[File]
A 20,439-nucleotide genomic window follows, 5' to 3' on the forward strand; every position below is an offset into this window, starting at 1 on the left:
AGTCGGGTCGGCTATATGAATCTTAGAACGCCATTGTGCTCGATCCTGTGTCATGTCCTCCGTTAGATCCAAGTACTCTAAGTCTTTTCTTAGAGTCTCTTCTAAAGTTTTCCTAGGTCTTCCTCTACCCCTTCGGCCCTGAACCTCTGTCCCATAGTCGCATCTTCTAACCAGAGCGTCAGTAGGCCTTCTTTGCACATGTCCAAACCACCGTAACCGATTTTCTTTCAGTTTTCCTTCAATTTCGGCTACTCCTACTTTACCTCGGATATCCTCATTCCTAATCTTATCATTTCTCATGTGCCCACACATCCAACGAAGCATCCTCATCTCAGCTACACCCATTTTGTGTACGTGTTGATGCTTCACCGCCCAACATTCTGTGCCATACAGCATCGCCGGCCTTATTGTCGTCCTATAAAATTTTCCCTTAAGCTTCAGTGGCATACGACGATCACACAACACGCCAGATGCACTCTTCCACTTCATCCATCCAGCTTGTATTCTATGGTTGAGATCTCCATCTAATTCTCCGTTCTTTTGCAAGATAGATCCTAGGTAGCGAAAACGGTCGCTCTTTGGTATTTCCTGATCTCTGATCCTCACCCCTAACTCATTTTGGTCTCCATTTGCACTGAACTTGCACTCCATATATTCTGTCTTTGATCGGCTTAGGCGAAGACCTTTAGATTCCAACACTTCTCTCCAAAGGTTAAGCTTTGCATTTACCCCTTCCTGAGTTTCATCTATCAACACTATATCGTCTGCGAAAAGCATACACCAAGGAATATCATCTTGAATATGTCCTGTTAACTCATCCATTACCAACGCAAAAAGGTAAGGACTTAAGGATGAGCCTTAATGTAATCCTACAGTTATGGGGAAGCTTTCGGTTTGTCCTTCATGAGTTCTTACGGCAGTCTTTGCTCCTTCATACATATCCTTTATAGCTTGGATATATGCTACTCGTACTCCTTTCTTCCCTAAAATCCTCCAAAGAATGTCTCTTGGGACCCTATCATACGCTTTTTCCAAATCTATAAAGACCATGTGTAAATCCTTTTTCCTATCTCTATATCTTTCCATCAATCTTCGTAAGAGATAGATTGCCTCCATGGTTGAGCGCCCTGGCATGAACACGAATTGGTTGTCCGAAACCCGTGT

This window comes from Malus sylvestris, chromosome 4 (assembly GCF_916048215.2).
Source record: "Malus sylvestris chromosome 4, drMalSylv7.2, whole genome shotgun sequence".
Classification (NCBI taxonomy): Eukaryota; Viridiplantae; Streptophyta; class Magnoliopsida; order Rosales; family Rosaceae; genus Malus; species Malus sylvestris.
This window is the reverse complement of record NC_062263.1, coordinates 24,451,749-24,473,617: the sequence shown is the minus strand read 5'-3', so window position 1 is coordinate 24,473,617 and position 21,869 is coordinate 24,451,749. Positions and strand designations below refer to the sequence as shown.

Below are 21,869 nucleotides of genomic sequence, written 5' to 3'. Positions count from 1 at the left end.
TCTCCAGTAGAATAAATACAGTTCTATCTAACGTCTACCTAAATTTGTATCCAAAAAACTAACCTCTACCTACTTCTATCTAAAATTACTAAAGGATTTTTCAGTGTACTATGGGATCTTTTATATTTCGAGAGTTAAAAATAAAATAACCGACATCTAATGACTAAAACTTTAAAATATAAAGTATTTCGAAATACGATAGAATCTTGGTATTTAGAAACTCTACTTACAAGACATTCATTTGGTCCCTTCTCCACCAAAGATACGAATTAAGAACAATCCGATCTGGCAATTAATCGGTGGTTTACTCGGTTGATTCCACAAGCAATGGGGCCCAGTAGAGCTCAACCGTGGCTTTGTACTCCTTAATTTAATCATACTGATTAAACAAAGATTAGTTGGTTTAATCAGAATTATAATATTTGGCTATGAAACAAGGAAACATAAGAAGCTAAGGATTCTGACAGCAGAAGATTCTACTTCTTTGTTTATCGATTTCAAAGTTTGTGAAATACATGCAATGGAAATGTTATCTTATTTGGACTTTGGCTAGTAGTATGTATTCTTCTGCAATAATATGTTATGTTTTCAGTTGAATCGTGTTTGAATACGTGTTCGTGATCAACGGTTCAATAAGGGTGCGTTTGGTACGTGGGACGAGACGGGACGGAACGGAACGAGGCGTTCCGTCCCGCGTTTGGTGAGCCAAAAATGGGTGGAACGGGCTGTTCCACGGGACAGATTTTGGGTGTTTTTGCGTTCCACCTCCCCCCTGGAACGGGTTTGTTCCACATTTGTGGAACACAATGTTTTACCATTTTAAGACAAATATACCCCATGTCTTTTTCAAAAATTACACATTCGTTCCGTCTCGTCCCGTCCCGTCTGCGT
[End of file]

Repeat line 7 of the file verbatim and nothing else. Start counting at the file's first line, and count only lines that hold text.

Below are 21,869 nucleotides of genomic sequence, written 5' to 3'. Positions count from 1 at the left end.